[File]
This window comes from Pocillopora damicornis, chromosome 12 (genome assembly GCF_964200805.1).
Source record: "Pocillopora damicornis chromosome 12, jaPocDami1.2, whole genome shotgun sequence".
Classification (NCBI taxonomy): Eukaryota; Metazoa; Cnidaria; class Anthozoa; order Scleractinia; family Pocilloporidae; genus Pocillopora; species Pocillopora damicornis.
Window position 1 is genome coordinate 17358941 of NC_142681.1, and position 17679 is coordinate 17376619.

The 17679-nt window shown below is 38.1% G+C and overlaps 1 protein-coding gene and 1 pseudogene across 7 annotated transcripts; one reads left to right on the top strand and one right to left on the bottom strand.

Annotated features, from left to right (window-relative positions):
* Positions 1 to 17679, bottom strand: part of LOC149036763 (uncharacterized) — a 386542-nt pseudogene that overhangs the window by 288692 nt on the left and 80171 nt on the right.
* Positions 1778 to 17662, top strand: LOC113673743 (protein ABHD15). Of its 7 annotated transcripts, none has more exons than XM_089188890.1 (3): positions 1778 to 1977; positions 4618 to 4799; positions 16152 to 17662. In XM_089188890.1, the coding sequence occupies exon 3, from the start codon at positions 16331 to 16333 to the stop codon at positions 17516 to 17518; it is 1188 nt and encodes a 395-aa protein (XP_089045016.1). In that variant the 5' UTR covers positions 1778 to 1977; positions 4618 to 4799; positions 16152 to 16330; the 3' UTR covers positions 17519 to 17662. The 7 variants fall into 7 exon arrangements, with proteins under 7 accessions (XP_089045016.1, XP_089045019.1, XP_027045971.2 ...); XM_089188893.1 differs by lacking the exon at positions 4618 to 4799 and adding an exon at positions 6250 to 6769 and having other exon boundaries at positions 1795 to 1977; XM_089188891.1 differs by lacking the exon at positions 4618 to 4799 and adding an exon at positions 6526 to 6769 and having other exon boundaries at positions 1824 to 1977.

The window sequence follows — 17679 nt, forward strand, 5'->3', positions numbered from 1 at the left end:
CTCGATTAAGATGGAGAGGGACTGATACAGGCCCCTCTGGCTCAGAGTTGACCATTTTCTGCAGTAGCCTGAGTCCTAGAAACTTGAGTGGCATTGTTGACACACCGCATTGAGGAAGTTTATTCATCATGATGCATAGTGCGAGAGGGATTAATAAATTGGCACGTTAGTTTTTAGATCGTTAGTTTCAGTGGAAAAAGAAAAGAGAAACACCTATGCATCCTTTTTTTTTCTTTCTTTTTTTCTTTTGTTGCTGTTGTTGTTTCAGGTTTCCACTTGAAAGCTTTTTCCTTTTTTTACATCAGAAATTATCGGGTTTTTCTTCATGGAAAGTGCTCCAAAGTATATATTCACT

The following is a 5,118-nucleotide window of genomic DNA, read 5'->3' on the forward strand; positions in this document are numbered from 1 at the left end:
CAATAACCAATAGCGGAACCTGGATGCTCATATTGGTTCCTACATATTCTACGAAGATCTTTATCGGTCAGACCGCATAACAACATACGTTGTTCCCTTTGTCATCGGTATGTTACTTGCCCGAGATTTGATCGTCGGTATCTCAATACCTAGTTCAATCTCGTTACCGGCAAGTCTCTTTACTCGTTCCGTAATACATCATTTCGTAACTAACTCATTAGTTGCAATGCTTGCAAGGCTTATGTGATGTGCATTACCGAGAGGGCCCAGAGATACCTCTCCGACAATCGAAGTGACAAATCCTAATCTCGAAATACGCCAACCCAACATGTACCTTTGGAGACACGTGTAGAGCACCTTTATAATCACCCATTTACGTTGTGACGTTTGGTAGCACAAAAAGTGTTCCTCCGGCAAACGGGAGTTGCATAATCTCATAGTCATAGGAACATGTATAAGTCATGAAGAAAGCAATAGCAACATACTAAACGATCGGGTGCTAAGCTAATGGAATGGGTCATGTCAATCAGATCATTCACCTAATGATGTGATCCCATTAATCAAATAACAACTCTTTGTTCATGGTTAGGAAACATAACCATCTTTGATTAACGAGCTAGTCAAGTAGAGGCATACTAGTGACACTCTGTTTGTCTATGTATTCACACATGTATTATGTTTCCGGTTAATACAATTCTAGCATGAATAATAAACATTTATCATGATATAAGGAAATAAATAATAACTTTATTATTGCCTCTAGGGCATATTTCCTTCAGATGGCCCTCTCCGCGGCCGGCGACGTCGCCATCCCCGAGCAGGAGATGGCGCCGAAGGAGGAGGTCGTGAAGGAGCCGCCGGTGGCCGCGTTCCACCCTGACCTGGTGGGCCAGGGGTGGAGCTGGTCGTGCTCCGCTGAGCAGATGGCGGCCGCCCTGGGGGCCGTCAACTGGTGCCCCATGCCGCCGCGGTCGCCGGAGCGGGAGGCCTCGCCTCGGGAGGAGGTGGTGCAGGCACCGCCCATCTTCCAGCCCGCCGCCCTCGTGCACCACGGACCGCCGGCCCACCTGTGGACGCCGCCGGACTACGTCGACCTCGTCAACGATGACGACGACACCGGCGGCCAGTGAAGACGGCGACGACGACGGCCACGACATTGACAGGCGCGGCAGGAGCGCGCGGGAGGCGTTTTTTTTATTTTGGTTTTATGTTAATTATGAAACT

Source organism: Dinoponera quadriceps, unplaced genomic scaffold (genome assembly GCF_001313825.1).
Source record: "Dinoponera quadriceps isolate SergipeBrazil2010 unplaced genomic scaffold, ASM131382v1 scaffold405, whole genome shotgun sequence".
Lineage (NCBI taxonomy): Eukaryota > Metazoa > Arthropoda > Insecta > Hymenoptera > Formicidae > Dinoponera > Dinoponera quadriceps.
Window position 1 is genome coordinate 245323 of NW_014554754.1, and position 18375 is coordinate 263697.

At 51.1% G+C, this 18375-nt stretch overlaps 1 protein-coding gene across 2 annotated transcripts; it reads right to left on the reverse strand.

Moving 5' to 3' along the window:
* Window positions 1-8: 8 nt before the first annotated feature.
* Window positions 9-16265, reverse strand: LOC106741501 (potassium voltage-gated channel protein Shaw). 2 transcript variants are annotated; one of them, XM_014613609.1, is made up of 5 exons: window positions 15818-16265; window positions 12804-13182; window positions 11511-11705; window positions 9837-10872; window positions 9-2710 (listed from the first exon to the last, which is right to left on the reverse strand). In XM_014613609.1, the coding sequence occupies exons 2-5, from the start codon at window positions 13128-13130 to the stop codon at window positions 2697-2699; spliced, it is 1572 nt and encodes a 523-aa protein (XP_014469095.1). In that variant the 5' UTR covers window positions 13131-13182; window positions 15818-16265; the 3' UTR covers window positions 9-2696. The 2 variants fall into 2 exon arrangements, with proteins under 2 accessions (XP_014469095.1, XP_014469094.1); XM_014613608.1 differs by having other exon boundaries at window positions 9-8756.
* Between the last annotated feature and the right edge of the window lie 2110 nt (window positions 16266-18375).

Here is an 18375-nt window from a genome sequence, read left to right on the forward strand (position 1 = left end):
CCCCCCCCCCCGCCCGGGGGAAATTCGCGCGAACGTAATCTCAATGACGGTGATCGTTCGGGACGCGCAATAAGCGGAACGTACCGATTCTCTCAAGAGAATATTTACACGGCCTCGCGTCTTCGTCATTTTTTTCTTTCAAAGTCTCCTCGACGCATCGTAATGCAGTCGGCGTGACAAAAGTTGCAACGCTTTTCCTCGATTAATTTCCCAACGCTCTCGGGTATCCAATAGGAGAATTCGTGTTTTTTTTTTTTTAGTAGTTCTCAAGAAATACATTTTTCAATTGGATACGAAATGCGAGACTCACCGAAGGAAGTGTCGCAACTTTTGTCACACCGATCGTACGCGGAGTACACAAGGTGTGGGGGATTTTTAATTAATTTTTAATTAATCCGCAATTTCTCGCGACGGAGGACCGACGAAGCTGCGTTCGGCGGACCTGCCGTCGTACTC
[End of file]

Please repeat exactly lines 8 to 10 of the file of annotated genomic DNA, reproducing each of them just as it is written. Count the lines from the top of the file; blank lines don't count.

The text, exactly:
* Positions 1778 to 17662, top strand: LOC113673743 (protein ABHD15). Of its 7 annotated transcripts, none has more exons than XM_089188890.1 (3): positions 1778 to 1977; positions 4618 to 4799; positions 16152 to 17662. In XM_089188890.1, the coding sequence occupies exon 3, from the start codon at positions 16331 to 16333 to the stop codon at positions 17516 to 17518; it is 1188 nt and encodes a 395-aa protein (XP_089045016.1). In that variant the 5' UTR covers positions 1778 to 1977; positions 4618 to 4799; positions 16152 to 16330; the 3' UTR covers positions 17519 to 17662. The 7 variants fall into 7 exon arrangements, with proteins under 7 accessions (XP_089045016.1, XP_089045019.1, XP_027045971.2 ...); XM_089188893.1 differs by lacking the exon at positions 4618 to 4799 and adding an exon at positions 6250 to 6769 and having other exon boundaries at positions 1795 to 1977; XM_089188891.1 differs by lacking the exon at positions 4618 to 4799 and adding an exon at positions 6526 to 6769 and having other exon boundaries at positions 1824 to 1977.

The window sequence follows — 17679 nt, forward strand, 5'->3', positions numbered from 1 at the left end:
CTCGATTAAGATGGAGAGGGACTGATACAGGCCCCTCTGGCTCAGAGTTGACCATTTTCTGCAGTAGCCTGAGTCCTAGAAACTTGAGTGGCATTGTTGACACACCGCATTGAGGAAGTTTATTCATCATGATGCATAGTGCGAGAGGGATTAATAAATTGGCACGTTAGTTTTTAGATCGTTAGTTTCAGTGGAAAAAGAAAAGAGAAACACCTATGCATCCTTTTTTTTTCTTTCTTTTTTTCTTTTGTTGCTGTTGTTGTTTCAGGTTTCCACTTGAAAGCTTTTTCCTTTTTTTACATCAGAAATTATCGGGTTTTTCTTCATGGAAAGTGCTCCAAAGTATATATTCACT